If a company has a loose dividend policy, lacks a track record of paying dividends, and has consistently bought back shares at high prices, it might be best to look elsewhere for dividend income.

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{ 20 comments… add one }
  • 1 ermine September 20, 2012, 11:38 am

    Nice summary! I’m clearly a bird-in-hand type of guy 😉 However,

    in a world of no taxes, no investment costs, rational investor behaviour, and infinitely divisible shares

    Those guys need to get out more. The real world is a fail on all four counts. It’s like predicating a paper ‘assuming the world is flat’… It is interesting is establishing the limit case, which is useful in mapping the boundaries of the problem space, but not necessarily practically useful.

  • 2 OldPro September 20, 2012, 12:42 pm

    The age old question… do you plump for the firm that is paying out today… or do you go for the more s0-called “sensible” outfit that is paying out less today but promising… jam tomorrow!

    With high yielding shares I believe it can be best to go for jam today rather than having too much faith in jam tomorrow… Why — because firms are run by human beings… and also shares are traded by human beings…

    Which do you believe? A firm that is paying a 3% yield and a chief exec who claims it will grow it for 10 years at 10% p.a. or a firm paying 6% because the shares have marked down… because other human beings think it’s likely to fail to keep paying…?

    Either way human beings have made a mistake somewhere.

    And that 6% share was probably a 3% yielder once… maybe six months ago!

    It is a balancing act in my experience.

    Lots of good thoughts in your piece here The Analyst (you are well named!!) but at the end of the day there are no rules I believe and you can draw too much comfort from a firm policy….

    Keep up the good work…!

  • 3 The Analyst September 20, 2012, 2:00 pm

    @ermine — Agreed. It’s amazing that there nevertheless remain investors and corporate boards who subscribe to such unrealistic assumptions when forming their opinion about dividend policy. Your line about the world being flat reminded me of the Buffett quote that “Ships will sail around the world, but the Flat Earth Society will flourish.” 🙂

    @OldPro — Cheers! I concur that it is indeed a “balancing act” between high yield and dividend growth — in fact, that’s the topic of my next post. Understanding the various dividend policy theories (as you say, they’re clearly not firm “laws”) can help us decipher management’s decision making processes and perhaps future intent regarding payouts. I reckon these are valuable insights for dividend investors.

  • 4 Neverland September 20, 2012, 2:20 pm

    Its not as if a “firm” dividend policy can’t be changed by a bad years results or the uncovering of big accounting problems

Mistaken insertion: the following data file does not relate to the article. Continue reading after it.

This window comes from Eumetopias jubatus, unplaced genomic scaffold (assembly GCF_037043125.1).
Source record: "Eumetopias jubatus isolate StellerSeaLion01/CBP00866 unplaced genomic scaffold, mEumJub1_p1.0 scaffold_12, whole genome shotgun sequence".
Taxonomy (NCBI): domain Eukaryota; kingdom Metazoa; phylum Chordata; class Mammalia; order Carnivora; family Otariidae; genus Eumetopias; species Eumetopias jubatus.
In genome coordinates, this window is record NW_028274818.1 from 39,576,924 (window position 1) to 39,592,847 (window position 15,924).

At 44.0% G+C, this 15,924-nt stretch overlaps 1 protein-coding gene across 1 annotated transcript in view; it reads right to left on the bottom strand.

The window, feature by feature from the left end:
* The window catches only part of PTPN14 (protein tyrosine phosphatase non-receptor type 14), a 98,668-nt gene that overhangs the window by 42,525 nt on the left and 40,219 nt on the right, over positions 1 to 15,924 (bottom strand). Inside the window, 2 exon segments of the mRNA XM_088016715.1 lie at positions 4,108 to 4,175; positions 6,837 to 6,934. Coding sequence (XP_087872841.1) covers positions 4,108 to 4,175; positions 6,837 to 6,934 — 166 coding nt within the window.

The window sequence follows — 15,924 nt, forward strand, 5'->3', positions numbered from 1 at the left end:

Your bird in the hand can keel over and die

  • 5 The Analyst September 20, 2012, 3:48 pm

    @Neverland: Yes, indeed, a “firm” policy can be changed when the need arises. Dividends are never guaranteed. Still, all else being equal, I’d prefer to own a company that has disclosed its framework for evaluating dividend payouts rather than one that withholds that information from shareholders.

  • 6 Diego September 20, 2012, 6:08 pm

    I don’t get the no relevancy of dividends, what is the worth of a stock then, if it isn’t there to produce money?

  • 7 The Analyst September 20, 2012, 8:10 pm

    @Diego: Dividend irrelevance theory doesn’t imply the company isn’t making money — just that (again assuming the no-cost, perfect world described in the article) dividend policy should have no effect on share price and should therefore be irrelevant to shareholders. The company could just as well use the cash for other purposes and not affect its value. The theory implies that if the investor feels that the dividend is too high, he can use the extra amount to repurchase additional shares; if the dividend is too low, he can sell some of his shares to meet his income needs. Hope that helps answer your question.

  • 8 Salis Grano September 20, 2012, 9:32 pm

    >but many investors subscribe to it

    In practice, I suspect many investors cherish a belief that someday the company will pay a dividend (e.g. Apple), otherwise there is an increased danger of the greater fool theory taking hold.

  • 9 The Investor September 20, 2012, 11:19 pm

    @Diego — Have a look at my article on earnings yield for more on this.

    Two words for anyone who thinks a stock *must* pay a dividend — Berkshire Hathaway. 🙂

  • 10 Greg September 21, 2012, 1:19 am

    One way that a private investor might be able to have low-paying stocks but be able to maintain an income stream is to have a parasitic OEIC fund. (e.g. a nice Vanguard L-S one, or perhaps a Strategic Bond fund if you like a little active management want want low volatility.) Assuming you are with a broker that has free dealing in OEICs, you could sell a big lump of a holding and put it all in the OEIC. Then you could tap the OEIC whenever you wanted.

    I personally don’t need an income stream but I do have a couple of OEICs that I use to mop up any dividends that are paid out from my IT holdings.

    I also think it’s quite an effective way of bucketing. I don’t plan on touching my IT shares for many years, but I do have a bucket of OEICs that I would be happy to dip into if I needed the cash for something productive.

  • 11 ermine September 21, 2012, 1:58 pm

    Thinking about it, your four-part list is missing option 5 on what companies can do with their cash flow:

    5 pay over-generous salaries to their executives

    I’m not sure that we have seen an explosion in competence at the top as a result of Clinton trying to cap salaries in the late 1990s that resulted in a shift to bonuses. We could simple be seeing a widespread case of control fraud, which might be reflected the slower share price appreciation in the first decade of this century 🙁

  • 12 ermine September 21, 2012, 2:10 pm

    Bloomberg ref for that otherwise unsubsatiated slur on Clinton’s intergrity. Apparently he meant well 😉

  • 13 Diego September 26, 2012, 2:01 am

    No, that doesn’t really help, sorry. Dividend is all you ever get from a company, so it boils down to dividends and nothing else.

    Having said that:

    1 It’s not exactly, exactly like that, but for practical purposes we can assume it is.

    2. Berkshire Hathaway is a special case, and a very unique company with a very unique CEO. But let’s say google, for instance. In my opinion google should be trading near 0. I hope that clarifies my point.

  • 14 The Investor September 26, 2012, 2:40 am